A report that was released recently demonstrates record walnut production for California this year. The 2018 California Walnut Objective Measurement Report from the U.S. Department of Agriculture National Agricultural Statistics Service estimates a ten percent increase in tonnage compared to 2017. The forecast comes from the 2018 Walnut Objective Measurement Survey that was conducted between August 1 and August 21 and predicts a total of 690,000 tons of walnuts this year.
Favorable weather conditions and a reduction in pest pressures are being attributed for the record walnut production. Rainfall that came through California in late spring was thought to have had adverse effects on the crop, however, the weather patterns helped with increasing kernel size and quality due to cooler growing conditions. The periods of substantial heat during the summer caused some concern for growers, with many turning to sunburn prevention materials.
Survey data indicated a three percent increase in average nut set compared to 2017, to 1,176 per tree. Statewide, the percentage of sound kernels in-shell was 98.8 percent, with in-shell weight per nut being 22.3 grams. The in-shell suture measurement was shown to be 32.3 millimeters.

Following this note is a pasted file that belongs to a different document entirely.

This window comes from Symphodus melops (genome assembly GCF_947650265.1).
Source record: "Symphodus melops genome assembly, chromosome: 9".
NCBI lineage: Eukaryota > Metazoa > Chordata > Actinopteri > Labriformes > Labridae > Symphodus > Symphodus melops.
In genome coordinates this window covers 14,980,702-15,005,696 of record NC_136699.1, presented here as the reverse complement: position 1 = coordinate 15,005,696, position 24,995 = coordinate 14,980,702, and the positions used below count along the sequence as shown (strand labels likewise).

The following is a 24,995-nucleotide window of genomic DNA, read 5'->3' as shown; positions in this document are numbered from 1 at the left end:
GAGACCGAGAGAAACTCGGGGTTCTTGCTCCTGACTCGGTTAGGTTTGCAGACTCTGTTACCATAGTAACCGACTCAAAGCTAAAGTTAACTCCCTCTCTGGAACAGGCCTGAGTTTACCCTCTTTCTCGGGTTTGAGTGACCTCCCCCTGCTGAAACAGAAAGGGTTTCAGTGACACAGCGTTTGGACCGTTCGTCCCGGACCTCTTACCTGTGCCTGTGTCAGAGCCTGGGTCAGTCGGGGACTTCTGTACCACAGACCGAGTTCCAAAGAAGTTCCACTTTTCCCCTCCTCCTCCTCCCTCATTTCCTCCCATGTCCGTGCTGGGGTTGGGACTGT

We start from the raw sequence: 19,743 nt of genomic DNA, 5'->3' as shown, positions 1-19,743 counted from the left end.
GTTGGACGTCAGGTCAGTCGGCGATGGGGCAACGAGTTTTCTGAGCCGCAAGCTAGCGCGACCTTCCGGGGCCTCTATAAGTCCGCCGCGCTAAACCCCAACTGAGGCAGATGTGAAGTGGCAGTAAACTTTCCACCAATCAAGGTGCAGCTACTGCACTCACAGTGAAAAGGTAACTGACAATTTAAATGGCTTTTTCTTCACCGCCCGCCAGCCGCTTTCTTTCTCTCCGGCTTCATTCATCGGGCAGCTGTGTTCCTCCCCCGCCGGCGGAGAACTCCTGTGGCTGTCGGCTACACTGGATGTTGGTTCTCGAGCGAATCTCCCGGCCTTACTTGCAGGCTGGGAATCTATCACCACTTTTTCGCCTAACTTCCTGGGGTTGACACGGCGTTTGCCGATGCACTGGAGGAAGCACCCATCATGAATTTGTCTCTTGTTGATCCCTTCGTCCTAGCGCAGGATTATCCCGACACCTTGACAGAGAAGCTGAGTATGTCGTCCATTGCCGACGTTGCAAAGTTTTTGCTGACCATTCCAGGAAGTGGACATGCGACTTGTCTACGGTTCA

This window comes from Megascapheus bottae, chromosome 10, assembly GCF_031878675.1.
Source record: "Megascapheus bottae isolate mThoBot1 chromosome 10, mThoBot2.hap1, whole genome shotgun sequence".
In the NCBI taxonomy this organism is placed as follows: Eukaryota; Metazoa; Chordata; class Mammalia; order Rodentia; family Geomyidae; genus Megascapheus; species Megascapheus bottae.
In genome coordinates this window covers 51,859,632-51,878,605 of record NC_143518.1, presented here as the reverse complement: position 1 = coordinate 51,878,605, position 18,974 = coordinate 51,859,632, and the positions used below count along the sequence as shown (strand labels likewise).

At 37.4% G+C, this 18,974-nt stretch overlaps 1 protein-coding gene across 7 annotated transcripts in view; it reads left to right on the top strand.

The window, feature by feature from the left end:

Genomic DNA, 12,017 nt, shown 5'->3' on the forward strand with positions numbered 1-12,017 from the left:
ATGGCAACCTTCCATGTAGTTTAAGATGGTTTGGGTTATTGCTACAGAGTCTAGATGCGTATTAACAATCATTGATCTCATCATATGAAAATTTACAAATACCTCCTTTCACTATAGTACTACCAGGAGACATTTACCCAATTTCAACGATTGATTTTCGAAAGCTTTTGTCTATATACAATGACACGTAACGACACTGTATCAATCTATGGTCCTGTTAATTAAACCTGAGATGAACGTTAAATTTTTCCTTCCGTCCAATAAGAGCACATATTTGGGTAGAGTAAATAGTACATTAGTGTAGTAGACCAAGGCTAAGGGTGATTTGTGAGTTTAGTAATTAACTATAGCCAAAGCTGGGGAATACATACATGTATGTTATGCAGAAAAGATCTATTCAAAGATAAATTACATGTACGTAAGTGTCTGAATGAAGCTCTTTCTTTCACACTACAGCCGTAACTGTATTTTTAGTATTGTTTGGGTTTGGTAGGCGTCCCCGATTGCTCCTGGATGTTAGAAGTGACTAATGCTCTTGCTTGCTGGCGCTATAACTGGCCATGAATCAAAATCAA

Over the past ten years bearing acres have increased from 230,000 acres in 2008 to 350,000 acres in 2018. Since 1999 the total value of the California walnut crop has seen a dramatic increase, going from $250 million in value to nearly $1.6 billion in 2017. Trees per acre, as well as the price per ton, have both shown a steady trend of growth.
The past ten years of data show that on average final production numbers have been within approximately 25,000 tons of the September forecast, with final numbers often being higher than the forecast. Growers are expecting harvest time to begin sometime during the middle of September.